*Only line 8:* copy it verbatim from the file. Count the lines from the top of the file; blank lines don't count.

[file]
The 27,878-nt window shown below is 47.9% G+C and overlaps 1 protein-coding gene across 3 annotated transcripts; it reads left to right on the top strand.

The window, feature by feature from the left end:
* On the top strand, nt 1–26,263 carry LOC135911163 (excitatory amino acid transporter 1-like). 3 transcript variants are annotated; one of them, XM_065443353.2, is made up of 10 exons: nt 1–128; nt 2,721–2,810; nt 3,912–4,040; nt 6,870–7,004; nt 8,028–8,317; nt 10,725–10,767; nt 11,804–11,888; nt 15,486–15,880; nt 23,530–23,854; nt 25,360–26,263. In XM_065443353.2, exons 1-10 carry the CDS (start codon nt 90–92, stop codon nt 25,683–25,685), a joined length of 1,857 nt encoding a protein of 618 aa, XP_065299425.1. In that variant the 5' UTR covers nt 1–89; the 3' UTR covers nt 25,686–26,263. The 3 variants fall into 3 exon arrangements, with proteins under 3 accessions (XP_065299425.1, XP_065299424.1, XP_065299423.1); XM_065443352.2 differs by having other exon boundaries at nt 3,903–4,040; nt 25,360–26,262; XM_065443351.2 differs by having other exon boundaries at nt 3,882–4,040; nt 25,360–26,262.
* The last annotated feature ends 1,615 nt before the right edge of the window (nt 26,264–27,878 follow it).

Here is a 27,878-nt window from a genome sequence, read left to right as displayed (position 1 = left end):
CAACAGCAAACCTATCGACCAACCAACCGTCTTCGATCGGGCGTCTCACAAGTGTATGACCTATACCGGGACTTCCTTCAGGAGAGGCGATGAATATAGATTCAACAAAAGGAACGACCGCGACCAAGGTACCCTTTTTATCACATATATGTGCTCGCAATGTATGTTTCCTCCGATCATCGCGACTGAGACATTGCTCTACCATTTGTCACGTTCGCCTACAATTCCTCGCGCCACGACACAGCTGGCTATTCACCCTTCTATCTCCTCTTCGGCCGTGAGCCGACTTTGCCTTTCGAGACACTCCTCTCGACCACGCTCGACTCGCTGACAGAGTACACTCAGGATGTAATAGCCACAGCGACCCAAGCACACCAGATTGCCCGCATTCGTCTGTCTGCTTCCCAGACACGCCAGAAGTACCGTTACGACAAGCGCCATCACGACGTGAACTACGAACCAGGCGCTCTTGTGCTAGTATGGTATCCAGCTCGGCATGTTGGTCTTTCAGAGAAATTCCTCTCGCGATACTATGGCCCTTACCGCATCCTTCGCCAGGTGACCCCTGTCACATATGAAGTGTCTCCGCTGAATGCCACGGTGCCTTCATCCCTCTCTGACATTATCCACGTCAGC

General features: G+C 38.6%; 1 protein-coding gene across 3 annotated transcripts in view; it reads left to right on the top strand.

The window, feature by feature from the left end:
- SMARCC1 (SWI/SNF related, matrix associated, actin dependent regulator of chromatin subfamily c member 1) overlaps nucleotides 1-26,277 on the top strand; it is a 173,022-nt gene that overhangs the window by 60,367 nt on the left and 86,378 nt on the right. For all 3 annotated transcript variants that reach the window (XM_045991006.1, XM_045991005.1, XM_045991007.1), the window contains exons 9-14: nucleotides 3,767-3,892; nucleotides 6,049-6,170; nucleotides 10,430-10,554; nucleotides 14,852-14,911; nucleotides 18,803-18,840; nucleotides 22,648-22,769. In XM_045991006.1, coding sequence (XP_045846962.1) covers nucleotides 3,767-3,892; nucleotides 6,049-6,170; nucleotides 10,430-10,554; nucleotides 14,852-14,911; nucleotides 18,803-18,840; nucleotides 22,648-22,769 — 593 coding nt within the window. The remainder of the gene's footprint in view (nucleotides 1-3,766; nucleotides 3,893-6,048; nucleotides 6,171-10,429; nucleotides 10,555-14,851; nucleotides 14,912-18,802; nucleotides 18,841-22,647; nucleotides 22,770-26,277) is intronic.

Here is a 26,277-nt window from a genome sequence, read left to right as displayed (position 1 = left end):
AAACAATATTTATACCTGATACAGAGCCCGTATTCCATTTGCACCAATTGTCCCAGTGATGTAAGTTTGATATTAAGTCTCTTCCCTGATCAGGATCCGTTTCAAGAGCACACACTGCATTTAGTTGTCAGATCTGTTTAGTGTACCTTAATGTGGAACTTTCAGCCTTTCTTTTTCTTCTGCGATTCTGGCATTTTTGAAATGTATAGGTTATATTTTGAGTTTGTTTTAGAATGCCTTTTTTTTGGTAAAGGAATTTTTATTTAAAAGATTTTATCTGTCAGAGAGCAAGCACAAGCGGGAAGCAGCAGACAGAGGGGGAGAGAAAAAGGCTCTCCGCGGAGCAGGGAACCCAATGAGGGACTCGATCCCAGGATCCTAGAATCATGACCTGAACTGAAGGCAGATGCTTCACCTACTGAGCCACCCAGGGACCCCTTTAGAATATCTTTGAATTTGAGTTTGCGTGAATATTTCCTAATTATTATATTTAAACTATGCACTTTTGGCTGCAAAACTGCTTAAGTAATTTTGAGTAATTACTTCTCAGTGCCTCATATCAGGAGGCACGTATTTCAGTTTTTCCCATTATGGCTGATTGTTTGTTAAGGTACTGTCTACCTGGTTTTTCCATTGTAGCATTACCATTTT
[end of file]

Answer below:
The window, feature by feature from the left end: